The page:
Cabling is mostly easy, with routing holes included in the motherboard tray and rubber grommets included separately in the package if you'd prefer to use them to line those holes. BitFenix provides ample space behind the motherboard tray for routing cables, though I was disappointed to see they didn't include a 3-pin to molex adapter for either of the fans. Our testbed motherboard only includes one system fan header, which meant I had to dig up an adapter to connect the other fan. Most users won't run into this, but it's something to be aware of.

The only difficult part of assembling the Ghost was in replacing the side panel behind the motherboard tray. Due to the archaic mounting design of the side panels, I was forced back into the classic practice of using your full body to line up and lock in the panel. It's inexplicable that they could've made a mistake like that one, especially in light of how painless and uneventful the rest of the assembly was. My favorite part honestly remains the 2.5" drive cage with corresponding sleds, a design choice so convenient and so obvious that it's perplexing as to why it remains as rare as it is.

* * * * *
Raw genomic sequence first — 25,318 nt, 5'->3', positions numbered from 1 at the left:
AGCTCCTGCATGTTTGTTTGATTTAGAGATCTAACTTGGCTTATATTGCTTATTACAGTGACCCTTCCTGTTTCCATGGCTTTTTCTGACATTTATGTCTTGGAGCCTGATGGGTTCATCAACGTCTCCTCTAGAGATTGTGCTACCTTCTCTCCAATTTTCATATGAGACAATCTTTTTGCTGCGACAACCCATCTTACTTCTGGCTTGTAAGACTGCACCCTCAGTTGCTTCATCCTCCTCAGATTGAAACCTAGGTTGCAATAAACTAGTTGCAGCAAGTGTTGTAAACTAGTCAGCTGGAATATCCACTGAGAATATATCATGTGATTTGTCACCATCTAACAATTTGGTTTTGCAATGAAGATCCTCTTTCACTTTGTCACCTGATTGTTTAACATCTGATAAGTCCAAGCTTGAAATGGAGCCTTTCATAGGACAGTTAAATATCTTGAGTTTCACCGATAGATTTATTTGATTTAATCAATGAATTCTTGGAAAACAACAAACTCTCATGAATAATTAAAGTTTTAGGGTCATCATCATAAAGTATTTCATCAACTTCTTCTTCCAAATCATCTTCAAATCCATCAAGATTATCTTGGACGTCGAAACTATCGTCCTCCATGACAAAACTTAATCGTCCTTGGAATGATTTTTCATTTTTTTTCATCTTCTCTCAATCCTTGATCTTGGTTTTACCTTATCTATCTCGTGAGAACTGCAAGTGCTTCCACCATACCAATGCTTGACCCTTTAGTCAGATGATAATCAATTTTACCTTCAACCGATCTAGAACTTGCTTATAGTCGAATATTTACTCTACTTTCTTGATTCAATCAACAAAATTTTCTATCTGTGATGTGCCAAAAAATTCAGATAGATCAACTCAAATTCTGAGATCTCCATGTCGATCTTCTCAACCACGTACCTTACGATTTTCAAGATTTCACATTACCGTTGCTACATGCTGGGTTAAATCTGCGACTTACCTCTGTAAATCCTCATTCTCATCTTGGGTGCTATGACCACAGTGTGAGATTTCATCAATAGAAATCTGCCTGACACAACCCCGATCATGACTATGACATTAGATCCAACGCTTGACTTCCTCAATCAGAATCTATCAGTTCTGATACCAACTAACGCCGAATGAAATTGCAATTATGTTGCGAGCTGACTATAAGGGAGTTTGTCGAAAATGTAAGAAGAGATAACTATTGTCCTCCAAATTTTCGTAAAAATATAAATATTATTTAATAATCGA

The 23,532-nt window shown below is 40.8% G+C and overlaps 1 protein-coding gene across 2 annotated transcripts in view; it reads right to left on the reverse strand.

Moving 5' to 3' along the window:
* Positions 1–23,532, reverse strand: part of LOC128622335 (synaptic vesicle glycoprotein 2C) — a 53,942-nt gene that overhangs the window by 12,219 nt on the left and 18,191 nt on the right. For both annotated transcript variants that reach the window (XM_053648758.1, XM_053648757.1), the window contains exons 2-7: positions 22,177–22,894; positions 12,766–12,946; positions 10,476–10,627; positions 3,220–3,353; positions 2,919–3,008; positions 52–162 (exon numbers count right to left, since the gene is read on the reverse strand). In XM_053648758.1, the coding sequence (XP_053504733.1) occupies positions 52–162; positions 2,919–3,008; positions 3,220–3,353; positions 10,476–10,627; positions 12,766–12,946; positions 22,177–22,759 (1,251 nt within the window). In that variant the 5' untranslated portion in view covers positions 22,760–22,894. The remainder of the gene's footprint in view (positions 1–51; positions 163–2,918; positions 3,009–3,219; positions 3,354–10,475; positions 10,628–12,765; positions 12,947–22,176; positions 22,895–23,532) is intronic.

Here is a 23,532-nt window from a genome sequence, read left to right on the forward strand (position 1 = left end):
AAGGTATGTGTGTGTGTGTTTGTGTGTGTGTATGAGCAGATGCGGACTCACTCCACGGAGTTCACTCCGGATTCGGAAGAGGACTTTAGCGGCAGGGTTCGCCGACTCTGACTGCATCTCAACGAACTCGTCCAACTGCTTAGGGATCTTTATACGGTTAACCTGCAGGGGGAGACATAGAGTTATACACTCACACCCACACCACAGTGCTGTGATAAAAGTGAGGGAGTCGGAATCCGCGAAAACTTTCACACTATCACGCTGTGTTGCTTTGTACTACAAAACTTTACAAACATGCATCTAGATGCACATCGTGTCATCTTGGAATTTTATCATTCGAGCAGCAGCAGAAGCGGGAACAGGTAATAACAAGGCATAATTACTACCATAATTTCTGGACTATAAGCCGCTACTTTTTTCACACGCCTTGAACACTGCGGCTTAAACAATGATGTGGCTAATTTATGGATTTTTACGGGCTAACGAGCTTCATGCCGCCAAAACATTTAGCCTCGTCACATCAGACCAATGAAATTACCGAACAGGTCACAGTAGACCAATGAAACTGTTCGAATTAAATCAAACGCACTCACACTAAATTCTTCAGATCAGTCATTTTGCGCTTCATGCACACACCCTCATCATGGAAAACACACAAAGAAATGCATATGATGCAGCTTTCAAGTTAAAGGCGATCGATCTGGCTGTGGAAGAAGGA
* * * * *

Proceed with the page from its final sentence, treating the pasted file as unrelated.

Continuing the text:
In and Around the BitFenix Ghost Testing Methodology
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  • rickon66 - Saturday, November 10, 2012 - link

    I too hate doors on cases. The Antec 1100 is still the overall cooling champ and it is almost as quiet while doing it with no door. Reply